Ages ago , in the time of the puranas , the goddess Sati was grilled alive and made into casserole by the cooks at the yagna held at the abode of Daksha , her father , when she decided to attend the ritual uninvited.

Her husband , the great hermit Shiva , the world renouncing form of God, though enraged, but bound by the shackles of law (for it was wrong on her part to go uninvited) , carried her away on his shoulders . While he carried the burnt corpse , Vishnu , the world renouncing form of God who most of the time reclines on a bed of serpent coils and under the parasol of the thousand-hooded serpent Adi-anant-shesha , in an ocean of milk (out of the laudably simple fear of bedbugs, not a joke, but a myth , if at all it makes a difference) , hurled his discus ‘sudarshan’ and hacked the corpse into fifty-two pieces all of which , by a serendipitous turn of events, fell on the lands of the modern day India.

The spots upon which they landed , came to be revered as ‘shakti-peeth’s .

If this fiction is to be believed , then at the place where her eyes fell , an eye shaped lake took form. It was at this lake , Nainital, on a hill , also known ubiquitously as Nainital , that we were headed to.

” वो ज़ालिम मेरी हर ख्वाहिश ये कह कर टाल जाता है ,
दिसंबर जनवरी में कोई नैनीताल जाता है ? ”
Munawwar Rana

I had the company of Boabdil the moor , Solomon Castile and Hieun Tsang ,which any homo sapien in his good sense would know not to be true names.

As per my calculations, the fare had to be Rs 37.85 ,which wasn’t the case , so we hired a car instead , a Mercedes ( which any homo sapien in his good sense would know not to be the true name) and set off for an hour long journey to the blissful eye shaped lake in the wintry months of December.

Except a single stop in between to view the far flung hillside beneath our feet , we stayed put , someone trying hard not to puke , someone smoking and the someone wincing at the choice of someone’s music.


Round and round we went along the road which curled around the hill like a coiled serpent. The temperature kept going down and the sight of other hills and forests kept vanishing from before our eyes until there was just a turquoise sky to gaze at.

Inns and closely packed double storeyed houses came up on both sides of the road and we knew we were in Nainital. We left the car and took to wandering on the mall road.

The lake in winters surges up while in summers it ebbs down ( on account of some evaporation I presume). The water was a dark green when the sun shone over it and the color of lapis lazuli when clouds took over the sun. O quaint little Nainital, the city of lakes, my hometown, how lovely.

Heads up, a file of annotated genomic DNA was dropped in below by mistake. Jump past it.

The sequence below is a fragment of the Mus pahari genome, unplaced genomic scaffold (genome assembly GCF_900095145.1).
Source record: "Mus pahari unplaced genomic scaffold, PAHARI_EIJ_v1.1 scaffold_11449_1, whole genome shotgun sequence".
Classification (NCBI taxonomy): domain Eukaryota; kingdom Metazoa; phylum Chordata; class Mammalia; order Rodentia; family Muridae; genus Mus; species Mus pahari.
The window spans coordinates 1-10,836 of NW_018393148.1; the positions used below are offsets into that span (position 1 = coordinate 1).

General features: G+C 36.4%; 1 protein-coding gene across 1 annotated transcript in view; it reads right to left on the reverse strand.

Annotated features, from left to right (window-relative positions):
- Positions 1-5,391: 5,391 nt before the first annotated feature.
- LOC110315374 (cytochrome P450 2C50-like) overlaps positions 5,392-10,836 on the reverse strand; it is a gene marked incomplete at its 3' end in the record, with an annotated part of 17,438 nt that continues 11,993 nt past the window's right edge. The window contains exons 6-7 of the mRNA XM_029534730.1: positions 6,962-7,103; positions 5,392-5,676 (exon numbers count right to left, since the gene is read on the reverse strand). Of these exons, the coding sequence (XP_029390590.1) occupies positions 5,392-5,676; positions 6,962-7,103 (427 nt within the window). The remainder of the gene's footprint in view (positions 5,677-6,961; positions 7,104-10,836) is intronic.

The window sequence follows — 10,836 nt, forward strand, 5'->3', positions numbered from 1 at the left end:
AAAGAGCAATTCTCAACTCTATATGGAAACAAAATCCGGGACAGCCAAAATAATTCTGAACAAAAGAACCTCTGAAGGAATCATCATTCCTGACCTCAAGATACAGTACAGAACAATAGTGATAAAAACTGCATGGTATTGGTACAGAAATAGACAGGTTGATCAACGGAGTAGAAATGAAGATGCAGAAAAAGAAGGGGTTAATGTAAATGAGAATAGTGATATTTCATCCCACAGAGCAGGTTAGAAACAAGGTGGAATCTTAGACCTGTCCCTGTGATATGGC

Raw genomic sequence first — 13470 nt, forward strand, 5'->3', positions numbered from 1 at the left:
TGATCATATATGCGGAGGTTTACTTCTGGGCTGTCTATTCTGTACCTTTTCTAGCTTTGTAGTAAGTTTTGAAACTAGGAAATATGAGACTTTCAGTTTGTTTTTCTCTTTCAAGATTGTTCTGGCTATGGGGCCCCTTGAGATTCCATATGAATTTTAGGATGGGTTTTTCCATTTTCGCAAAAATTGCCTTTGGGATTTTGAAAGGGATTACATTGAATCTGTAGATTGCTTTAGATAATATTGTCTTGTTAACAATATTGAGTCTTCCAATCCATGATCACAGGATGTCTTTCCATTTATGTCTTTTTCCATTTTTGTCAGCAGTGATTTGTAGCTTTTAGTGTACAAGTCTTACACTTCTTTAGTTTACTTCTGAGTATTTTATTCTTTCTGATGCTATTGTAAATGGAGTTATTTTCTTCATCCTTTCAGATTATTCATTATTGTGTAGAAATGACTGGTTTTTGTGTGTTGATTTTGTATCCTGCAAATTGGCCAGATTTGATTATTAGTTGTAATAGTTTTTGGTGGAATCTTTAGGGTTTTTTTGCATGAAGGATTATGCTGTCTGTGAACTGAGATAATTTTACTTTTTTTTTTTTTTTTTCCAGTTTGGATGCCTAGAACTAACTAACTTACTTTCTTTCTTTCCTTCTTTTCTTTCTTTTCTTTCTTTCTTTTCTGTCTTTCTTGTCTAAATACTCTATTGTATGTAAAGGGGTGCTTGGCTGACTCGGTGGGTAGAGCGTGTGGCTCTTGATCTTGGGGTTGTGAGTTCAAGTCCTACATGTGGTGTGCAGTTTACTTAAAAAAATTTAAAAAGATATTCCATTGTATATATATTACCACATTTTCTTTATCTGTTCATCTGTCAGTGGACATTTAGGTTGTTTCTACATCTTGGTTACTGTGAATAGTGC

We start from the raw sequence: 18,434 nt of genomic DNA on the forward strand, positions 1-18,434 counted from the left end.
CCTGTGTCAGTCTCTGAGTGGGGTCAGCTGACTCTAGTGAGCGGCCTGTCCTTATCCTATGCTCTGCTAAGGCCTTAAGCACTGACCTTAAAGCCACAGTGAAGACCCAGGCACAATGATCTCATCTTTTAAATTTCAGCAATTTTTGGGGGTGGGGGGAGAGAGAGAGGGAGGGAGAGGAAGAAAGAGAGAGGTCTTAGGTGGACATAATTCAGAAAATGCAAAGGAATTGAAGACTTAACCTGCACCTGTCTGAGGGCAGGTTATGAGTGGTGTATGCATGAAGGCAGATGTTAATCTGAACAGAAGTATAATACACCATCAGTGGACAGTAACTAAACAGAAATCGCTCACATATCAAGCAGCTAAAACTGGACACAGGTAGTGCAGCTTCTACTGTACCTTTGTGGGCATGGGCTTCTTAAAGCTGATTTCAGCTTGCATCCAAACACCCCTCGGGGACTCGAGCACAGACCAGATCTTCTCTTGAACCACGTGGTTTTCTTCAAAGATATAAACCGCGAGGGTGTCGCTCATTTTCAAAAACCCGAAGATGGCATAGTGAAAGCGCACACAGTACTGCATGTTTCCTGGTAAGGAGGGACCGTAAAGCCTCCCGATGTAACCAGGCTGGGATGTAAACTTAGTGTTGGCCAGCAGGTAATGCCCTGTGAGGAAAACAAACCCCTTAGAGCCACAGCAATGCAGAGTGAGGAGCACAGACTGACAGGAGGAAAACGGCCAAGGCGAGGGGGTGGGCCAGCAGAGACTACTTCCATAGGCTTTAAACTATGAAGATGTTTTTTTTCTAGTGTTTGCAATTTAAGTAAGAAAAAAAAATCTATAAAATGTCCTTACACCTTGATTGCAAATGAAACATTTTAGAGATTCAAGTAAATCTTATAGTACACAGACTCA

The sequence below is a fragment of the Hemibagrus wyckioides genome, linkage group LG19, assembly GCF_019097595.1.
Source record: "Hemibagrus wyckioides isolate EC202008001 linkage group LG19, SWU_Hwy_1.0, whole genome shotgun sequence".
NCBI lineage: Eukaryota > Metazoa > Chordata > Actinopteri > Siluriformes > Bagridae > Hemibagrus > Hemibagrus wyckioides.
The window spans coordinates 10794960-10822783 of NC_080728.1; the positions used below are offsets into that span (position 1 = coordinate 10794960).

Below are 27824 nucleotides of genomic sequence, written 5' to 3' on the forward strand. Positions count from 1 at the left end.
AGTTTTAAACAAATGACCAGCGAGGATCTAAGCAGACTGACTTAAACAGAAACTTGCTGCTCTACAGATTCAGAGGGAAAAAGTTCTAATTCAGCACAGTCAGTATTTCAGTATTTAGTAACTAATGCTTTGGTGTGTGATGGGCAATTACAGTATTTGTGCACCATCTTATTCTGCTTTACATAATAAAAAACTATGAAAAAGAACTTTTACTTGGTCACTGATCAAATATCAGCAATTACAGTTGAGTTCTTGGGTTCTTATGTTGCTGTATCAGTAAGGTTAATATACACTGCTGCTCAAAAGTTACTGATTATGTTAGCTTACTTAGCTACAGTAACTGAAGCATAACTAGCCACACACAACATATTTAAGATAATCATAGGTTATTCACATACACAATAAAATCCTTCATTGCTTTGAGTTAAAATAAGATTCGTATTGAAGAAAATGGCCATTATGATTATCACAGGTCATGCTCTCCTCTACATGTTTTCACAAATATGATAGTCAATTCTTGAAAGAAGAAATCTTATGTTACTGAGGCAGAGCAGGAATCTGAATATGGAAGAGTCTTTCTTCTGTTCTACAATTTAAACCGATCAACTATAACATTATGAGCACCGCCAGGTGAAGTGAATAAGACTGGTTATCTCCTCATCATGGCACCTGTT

We spent some time at the lakeside platform where fishes were thronged , felt the breeze pass between our arms , and then took to wandering on the road where taxis and cycle rickshaws were passing.



The road looked alright but it took us awfully long to reach the other side of the lake. Once there, we decided to go boating. An upturned boat was lying above the sidestepping and looked like a corpse of a boat which died on being taken out of water, like fishes do.



The boatman made us sit at proper seats positioned such as the centre of gravity remains at the centre of the boat. He rowed the oar and I took my life jacket off , for it felt like a mess.



The water was chilling and we used it to cool our coke-in-a-bottle ,for we knew a thing or two about Newton’s law of cooling. Amid the talks, the boat often came to the point when the boatman feared it would capsize, and he gave us tips on ‘how to not swing your arms too much’ and ‘how to maintain equilibrium of weight’ but it felt amazing when the boat flailed. It took a U-turn and began it’s journey back and finally stopped at a wooden planked platform on the side of the lake.



We got out and went through a canopied narrow place called ‘Tibetan bazaar’ .It was full with Chinese food and winter clothing and all things from Tibet and Nepal.


There are stalls of all kinds around the lake , from food to clothing to decor to games. We tried our hands at shooting , and I perfectly slaughtered the tiny little nut (as in nut and bolt) hanging from a string. It was a perfect shot and the vendor acclaimed – “bhaiya ka aim perfect hai” .

Then we proceeded to ‘Himalaya point’ from where you could get a view of the Himalayas. We had to book a cabled trolley to reach there which took us around five minutes to scale the distance. After straying around a while, we went where everyone was and tried our hands at shooting again without bothering much the Himalayas. Again I proved a dead shot. Around the Himalaya point there are many kinds of rides for children including a horse ride.


The trolley took us back down to the station . Around the station there are nice eateries and many games to play including darts, skating and bowling.




Stopping for a while we ate a little food we’d brought along at a park. Finally we took a road to the mosque which sits behind facing the lake. There’s a suicide point around one kilometre away from there. Nevertheless, we we walked again through the Tibetan bazaar and walked along the calm and forlorn road on the other side of the periphery of the lake. This road is less frequented and nestles it’s left arm with the lake while caresses the hill with the other.





In the end we walked back along Mall road and started our journey back. The Moor became nauseous and puked all the way down the hill at all bends.



We bid each other goodbye at the end and I remembered this verse by Amir Khusrow

Jab yaar dekha nain bhar , man ki gayi chinta utar
Aisa nahi koi ajab , raakhey usey samjhaye kar.

*the title is inspired by Ruskin Bond’s first book ‘The Room on the Roof‘.




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